tomcat-dev mailing list archives

Site index · List index
Message view « Date » · « Thread »
Top « Date » · « Thread »
From Tim Funk <>
Subject Re: svn commit: r1036595 - in /tomcat/trunk: java/org/apache/catalina/ java/org/apache/catalina/ha/session/ java/org/apache/catalina/session/ test/org/apache/catalina/session/
Date Mon, 29 Nov 2010 13:41:21 GMT
Sorry for the additional noise ... my svn emails are in a different 
folder from dev emails. I just noticed ...

svn commit: r1039882 - 


On 11/29/2010 7:40 AM, Tim Funk wrote:
> I checked the svn history of why MD5 (hashing was used) and the picture
> is incomplete. (unless someone asks craig since I think he was the author)
> But it appears like this ...
> Tomcat 3.X use Math.random() and some misc crap to generate its session
> id. It had a comment (paraphrased), "not secure for banking/military use
> for creating session ID. "
> Then in tomcat 4.0 - we see the code as it is now. It has always tried
> to use SecureRandom. What is interesting is SecureRandom's javadocs in
> 1.2 (JDK) are different than 1.4. (And maybe 1.3) By the time we get to
> Java 1.4 - SecureRandom is advertised as cryptographically strong. So
> back in the day of 1.2 - there was no guarantee there. Or maybe is
> wasn't cross platform guaranteed.
> So back in the day ... you might be able to get a stream of session ids
> ... and then determine where you are in the sequence of random number
> generation. (Recall that randoms aren't really random, its just an
> algorithm on a seed) An "easy" way to thwart this attack - is to hash
> the numbers. Making it orders of magnitude harder determine what the
> numbers generated the session ID. (For this type of deception, any
> hashing function is still OK even with the collision issues)
> So that leaves us to where we are now. Interestingly enough ... RFC1750
> (as listed in the SecureRandom javadoc) discourages the use of current
> time as a seed because the window to guess the seed is now orders of
> magnitude smaller.
> Since all instances of Random are self seeding, it may be best (ask you
> local JVM expert for opinion) to allow the JVM to decide the seed. In
> which case - it may go to the hardware, use /dev/urandom, etc. Which
> would be much better than anything we can do.
> As for hash or not to hash. I am unsure. If the seed IS quality, and the
> random algorithm is quality - then there is no need to hash. But if we
> allow reality to intervene - then we might accept that some platforms
> might not have a quality seed, or one of the algorithms might come under
> attack and no longer be good. In which case - hashing becomes a good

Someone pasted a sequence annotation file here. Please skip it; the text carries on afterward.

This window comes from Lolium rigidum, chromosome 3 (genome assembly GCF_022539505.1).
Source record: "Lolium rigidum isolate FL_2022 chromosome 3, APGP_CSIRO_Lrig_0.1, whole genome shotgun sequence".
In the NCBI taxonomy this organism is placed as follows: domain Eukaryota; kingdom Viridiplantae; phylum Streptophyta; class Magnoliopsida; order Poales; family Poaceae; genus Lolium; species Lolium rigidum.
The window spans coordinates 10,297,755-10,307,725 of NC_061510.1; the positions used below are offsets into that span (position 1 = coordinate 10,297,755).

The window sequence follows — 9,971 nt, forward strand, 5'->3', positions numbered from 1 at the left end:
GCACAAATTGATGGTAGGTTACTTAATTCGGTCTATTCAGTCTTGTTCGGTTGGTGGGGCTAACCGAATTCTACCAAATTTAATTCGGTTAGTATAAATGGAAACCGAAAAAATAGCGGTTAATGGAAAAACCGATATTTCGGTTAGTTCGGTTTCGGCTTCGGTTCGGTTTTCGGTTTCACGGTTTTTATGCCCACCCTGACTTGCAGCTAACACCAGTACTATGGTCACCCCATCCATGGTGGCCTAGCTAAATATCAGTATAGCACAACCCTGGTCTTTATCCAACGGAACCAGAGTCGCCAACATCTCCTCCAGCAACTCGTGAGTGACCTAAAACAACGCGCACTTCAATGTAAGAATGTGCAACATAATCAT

> defense.
> So to collect all the thoughts above ... it might be nice to do the
> following
> - Force use of SecureRandom (and still allow it to be extended)
> - Turn hashing off (but leave it as an option)
> - When initializing SecureRandom - do nothing. Let the JVM take care of it.
> - Allow /dev/urandom to override the previous statement.
> Then if any of the above is unacceptable ... the user can just provide
> their own extended version of SecureRandom.
> -Tim
> On 11/26/2010 1:46 PM, Remy Maucherat wrote:
>> On Thu, 2010-11-25 at 16:33 +0000, Mark Thomas wrote:
>>> I wouldn't call it bad. It doesn't do any harm (apart from adding a very
>>> small amount of overhead), and it would help if the random source
>>> selected ended up not being that random.
>>> I thought the trade-off of protection against bad choices of random
>>> sources was worth the minimal overhead added. I'm not against removing
>>> it entirely, if there is consensus to do so.
>> MD5 is now known as a bad hash (it was fine at the time the code was
>> written), so does it actually improve anything ?
>> Also, isn't SecureRandom always available now ? This is 10+ years old
>> code, probably.
>>> For SecureRandom, yes. I did test this locally and it achieves
>>> thread-safety by using an internal sync and it did create a significant
>>> bottleneck. That is why I went the parallel route. Reading from a stream
>>> has a similar sync so again that is why I went the parallel route.
>> Ok. The internal lock is a much smaller sync than the old sync block, so
>> it would be a bit better. It is possible it is noticeable, though. The
>> question is if this yields a good enough session creation rate.
>>> How about this as an approach to reduce the complexity:
>>> 1. Remove the MD5 code (optional)
>>> 2. Default to /dev/urandom then SecureRandom. Don't fall back to Random.
>>> 3. Provide a class that implements Random that reads data from a file
>>> 4. If randomFile is specified, use the the class from 3 as the Random
>>> source
>>> That should reduce the current 3 Queues to one. I doubt it will improve
>>> performance much but it should make the code clearer.
>>> Thoughts?
>> I don't know what the best solution is. /dev/urandom could also only be
>> used as seed only to a SecureRandom, this is more Javaish.
>> So about the MD5, I don't think it is useful anymore.
> ---------------------------------------------------------------------
> To unsubscribe, e-mail:
> For additional commands, e-mail:

To unsubscribe, e-mail:
For additional commands, e-mail:

View raw message